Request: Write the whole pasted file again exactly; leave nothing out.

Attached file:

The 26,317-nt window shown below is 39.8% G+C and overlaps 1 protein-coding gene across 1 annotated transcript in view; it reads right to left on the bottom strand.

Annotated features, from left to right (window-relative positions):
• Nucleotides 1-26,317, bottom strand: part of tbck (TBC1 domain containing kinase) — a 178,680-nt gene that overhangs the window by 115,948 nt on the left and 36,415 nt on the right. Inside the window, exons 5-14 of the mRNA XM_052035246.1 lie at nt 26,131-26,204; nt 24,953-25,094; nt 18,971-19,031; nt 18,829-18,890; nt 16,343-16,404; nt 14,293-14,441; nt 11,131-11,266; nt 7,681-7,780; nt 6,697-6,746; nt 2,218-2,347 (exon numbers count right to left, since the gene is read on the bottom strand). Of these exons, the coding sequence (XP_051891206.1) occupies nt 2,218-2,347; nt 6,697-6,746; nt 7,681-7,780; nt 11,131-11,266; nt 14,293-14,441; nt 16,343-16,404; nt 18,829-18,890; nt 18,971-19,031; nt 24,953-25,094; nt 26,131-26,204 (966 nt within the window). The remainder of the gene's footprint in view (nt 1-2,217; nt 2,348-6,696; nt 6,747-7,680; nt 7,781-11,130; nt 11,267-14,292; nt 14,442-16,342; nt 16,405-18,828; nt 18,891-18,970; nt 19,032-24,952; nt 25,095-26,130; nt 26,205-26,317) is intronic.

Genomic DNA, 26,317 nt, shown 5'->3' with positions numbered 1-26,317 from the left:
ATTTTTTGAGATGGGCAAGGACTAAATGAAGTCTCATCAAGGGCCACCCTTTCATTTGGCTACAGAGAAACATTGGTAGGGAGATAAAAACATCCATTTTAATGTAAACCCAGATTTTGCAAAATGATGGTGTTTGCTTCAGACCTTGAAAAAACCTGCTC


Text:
The 26,317-nt window shown below is 39.8% G+C and overlaps 1 protein-coding gene across 1 annotated transcript in view; it reads right to left on the bottom strand.

Annotated features, from left to right (window-relative positions):
• Nucleotides 1-26,317, bottom strand: part of tbck (TBC1 domain containing kinase) — a 178,680-nt gene that overhangs the window by 115,948 nt on the left and 36,415 nt on the right. Inside the window, exons 5-14 of the mRNA XM_052035246.1 lie at nt 26,131-26,204; nt 24,953-25,094; nt 18,971-19,031; nt 18,829-18,890; nt 16,343-16,404; nt 14,293-14,441; nt 11,131-11,266; nt 7,681-7,780; nt 6,697-6,746; nt 2,218-2,347 (exon numbers count right to left, since the gene is read on the bottom strand). Of these exons, the coding sequence (XP_051891206.1) occupies nt 2,218-2,347; nt 6,697-6,746; nt 7,681-7,780; nt 11,131-11,266; nt 14,293-14,441; nt 16,343-16,404; nt 18,829-18,890; nt 18,971-19,031; nt 24,953-25,094; nt 26,131-26,204 (966 nt within the window). The remainder of the gene's footprint in view (nt 1-2,217; nt 2,348-6,696; nt 6,747-7,680; nt 7,781-11,130; nt 11,267-14,292; nt 14,442-16,342; nt 16,405-18,828; nt 18,891-18,970; nt 19,032-24,952; nt 25,095-26,130; nt 26,205-26,317) is intronic.

Genomic DNA, 26,317 nt, shown 5'->3' with positions numbered 1-26,317 from the left:
ATTTTTTGAGATGGGCAAGGACTAAATGAAGTCTCATCAAGGGCCACCCTTTCATTTGGCTACAGAGAAACATTGGTAGGGAGATAAAAACATCCATTTTAATGTAAACCCAGATTTTGCAAAATGATGGTGTTTGCTTCAGACCTTGAAAAAACCTGCTC